“If not us, who? If not now, when?” This famous quote by the Babylonian Jewish scholar Hillel sums up the case for epidemiologists as individuals and as a group to engage in the widespread pursuit of translation into action. What, specifically, does that mean—what can we do?
The activities of “making public health recommendations, implementing intervention programs, and participating as an advocate,”3 suggest a series of actions. First, within the confines of our own science, we must remain cognizant of the end objective. This entails pushing beyond “circular epidemiology,” that is, ad infinitum repetition—and moving expeditiously from observation to intervention.16 The 2 major roadblocks to intervention are risk aversion and cost. Many of us “specialize” in observational studies and would be uncomfortable moving into intervention, whether it be inventing a device, launching a trial, or founding a commercial venture. This is where working within groups with diverse expertise can be vital. Moreover, we must bite the bullet and support clinical trials, even when they are costly. As participants in study sections or as professionals within funding agencies, we must not meet the enemy only to find that “it is us.”
Second, making recommendations involves not just participating in guideline formulation but more generally advocating for “evidence-based public health” over “feel-good public health.” At the University of Texas School of Public Health, I have seen 2 evidence-based programs battle to be recognized while untested programs are disseminated. One, “It’s Your Game: Keep it Real,” is a computer-gaming program for teens that has been demonstrated in clinical trials to reduce sexual activity and thus reduce teen pregnancy and sexually transmitted infection.17 Another, “CATCH,” is a school-based, comprehensive diet, and exercise program that has been demonstrated to reduce the rate of increase of childhood obesity.18 In the same communities where a few schools or providers have adopted these evidence-based interventions, many more are using untested, “feel-good public health” platforms. Each of us should argue locally, regionally, and nationally against allowing proven knowledge to sit on a shelf while taxpayer dollars are spent on unproven pet programs.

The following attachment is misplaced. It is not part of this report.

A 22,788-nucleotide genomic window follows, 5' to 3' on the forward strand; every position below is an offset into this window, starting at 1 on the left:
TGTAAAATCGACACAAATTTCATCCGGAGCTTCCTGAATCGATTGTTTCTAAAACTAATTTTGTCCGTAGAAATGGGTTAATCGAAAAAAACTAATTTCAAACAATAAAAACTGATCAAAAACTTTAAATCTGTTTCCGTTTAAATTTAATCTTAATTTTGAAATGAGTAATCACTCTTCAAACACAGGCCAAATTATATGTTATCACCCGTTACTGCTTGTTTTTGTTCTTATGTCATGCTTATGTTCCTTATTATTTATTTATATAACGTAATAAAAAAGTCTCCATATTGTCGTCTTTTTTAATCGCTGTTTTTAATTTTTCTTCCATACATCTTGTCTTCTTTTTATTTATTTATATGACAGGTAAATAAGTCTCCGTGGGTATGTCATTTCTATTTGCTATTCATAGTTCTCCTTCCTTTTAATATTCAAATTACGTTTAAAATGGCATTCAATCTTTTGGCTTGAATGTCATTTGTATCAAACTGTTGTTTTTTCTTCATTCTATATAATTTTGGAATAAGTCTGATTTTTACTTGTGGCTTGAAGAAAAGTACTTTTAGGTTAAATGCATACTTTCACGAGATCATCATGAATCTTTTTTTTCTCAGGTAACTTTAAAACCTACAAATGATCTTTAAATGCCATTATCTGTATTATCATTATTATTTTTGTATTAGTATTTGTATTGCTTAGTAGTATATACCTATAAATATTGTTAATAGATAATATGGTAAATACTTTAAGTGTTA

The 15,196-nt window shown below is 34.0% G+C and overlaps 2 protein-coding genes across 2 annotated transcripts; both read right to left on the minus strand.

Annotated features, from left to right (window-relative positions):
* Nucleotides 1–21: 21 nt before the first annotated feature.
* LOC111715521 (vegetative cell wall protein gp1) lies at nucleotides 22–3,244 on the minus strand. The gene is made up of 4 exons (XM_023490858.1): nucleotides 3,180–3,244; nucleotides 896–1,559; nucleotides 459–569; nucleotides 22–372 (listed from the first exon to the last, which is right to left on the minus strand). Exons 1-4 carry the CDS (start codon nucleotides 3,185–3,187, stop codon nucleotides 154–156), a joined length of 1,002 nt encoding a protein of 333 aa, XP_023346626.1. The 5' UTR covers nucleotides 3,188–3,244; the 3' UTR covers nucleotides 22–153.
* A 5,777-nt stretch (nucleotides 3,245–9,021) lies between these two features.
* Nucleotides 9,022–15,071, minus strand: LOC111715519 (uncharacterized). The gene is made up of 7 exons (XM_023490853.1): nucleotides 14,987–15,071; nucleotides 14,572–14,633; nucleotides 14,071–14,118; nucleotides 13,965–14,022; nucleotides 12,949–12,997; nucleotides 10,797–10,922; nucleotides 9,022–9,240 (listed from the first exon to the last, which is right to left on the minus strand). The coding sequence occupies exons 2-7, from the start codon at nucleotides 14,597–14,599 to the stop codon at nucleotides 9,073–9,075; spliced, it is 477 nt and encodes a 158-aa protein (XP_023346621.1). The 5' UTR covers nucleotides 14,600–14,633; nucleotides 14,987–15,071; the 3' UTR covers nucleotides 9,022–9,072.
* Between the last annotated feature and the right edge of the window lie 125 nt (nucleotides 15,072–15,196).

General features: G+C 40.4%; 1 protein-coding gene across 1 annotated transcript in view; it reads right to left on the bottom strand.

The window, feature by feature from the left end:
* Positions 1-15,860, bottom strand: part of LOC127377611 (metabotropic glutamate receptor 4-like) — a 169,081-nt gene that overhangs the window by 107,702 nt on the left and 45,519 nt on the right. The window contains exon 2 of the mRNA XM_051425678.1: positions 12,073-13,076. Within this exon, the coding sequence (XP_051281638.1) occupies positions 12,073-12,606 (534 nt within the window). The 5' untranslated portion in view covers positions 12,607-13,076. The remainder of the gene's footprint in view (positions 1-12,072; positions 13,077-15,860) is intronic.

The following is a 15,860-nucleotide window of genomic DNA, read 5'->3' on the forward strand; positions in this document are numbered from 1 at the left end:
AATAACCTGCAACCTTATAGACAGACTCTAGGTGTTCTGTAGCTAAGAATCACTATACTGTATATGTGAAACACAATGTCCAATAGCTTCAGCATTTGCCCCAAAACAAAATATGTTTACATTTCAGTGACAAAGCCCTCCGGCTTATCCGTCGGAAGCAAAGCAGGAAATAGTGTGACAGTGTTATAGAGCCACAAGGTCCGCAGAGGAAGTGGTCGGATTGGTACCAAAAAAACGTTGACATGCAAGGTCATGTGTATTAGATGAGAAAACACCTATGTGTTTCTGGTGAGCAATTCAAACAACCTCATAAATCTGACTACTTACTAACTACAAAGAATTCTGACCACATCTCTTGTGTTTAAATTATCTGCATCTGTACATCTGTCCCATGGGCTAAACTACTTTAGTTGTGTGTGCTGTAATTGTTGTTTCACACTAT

Third, we live in a country in which we have an opportunity to influence policy through political advocacy. Is belonging to the “correct” political party or making the “correct” donations alone enough? I argue that our expertise imparts a higher level of responsibility. Each of us can and should use our knowledge to promote helmet laws, safe food initiatives, indoor smoking bans, taxation of tobacco, alcohol, and sugared beverages, and on and on. To do such work, we should encourage training on how to contribute to policy decisions and undertake advocacy within our educational programs, professional meetings, and journals.
Fourth, and perhaps most importantly, I would argue that our professional societies should forcefully participate in advocacy. Because our associations are typically not well funded, the Joint Policy Committee as an umbrella group might be the best vehicle. However, for that group to function effectively, it must be ensured both a mandate and steady financing. Activities in which this committee could engage include letter-writing campaigns, speakers’ bureaus, rapid outreach to major media as issues arise, and federal and state lobbying, to name a few.
Individually and together, our knowledge and our numbers afford us power. I believe it is our professional duty to use that power and Universal Health Advocacy in the service of improving the health of the public.
ABOUT THE AUTHORS
Roberta B. Ness, a recognized expert in women’s health research, became dean of The University of Texas School of Public Health in November 2008. Dr. Ness also holds the M. David Low Chair in Public Health and is a professor in the Division of Epidemiology, Human Genetics and Environmental Sciences. Dr. Ness is also vice president of innovation for The University of Texas Health Science Center at Houston (UTHealth).